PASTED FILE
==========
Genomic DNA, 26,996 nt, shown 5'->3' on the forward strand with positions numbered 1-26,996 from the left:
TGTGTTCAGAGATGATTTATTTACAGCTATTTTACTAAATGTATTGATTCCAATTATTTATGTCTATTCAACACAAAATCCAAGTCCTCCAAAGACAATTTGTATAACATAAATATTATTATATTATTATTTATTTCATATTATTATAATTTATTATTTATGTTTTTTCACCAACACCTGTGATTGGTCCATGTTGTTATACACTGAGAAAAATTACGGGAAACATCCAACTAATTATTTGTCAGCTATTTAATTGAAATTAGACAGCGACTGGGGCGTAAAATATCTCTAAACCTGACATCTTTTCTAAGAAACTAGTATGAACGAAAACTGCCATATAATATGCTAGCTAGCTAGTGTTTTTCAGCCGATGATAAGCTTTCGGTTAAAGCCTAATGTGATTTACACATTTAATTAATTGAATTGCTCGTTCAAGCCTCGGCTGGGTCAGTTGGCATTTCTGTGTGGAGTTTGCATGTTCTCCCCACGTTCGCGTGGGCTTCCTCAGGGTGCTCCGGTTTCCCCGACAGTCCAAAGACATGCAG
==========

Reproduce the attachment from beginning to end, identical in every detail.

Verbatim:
Genomic DNA, 26,996 nt, shown 5'->3' on the forward strand with positions numbered 1-26,996 from the left:
TGTGTTCAGAGATGATTTATTTACAGCTATTTTACTAAATGTATTGATTCCAATTATTTATGTCTATTCAACACAAAATCCAAGTCCTCCAAAGACAATTTGTATAACATAAATATTATTATATTATTATTTATTTCATATTATTATAATTTATTATTTATGTTTTTTCACCAACACCTGTGATTGGTCCATGTTGTTATACACTGAGAAAAATTACGGGAAACATCCAACTAATTATTTGTCAGCTATTTAATTGAAATTAGACAGCGACTGGGGCGTAAAATATCTCTAAACCTGACATCTTTTCTAAGAAACTAGTATGAACGAAAACTGCCATATAATATGCTAGCTAGCTAGTGTTTTTCAGCCGATGATAAGCTTTCGGTTAAAGCCTAATGTGATTTACACATTTAATTAATTGAATTGCTCGTTCAAGCCTCGGCTGGGTCAGTTGGCATTTCTGTGTGGAGTTTGCATGTTCTCCCCACGTTCGCGTGGGCTTCCTCAGGGTGCTCCGGTTTCCCCGACAGTCCAAAGACATGCAG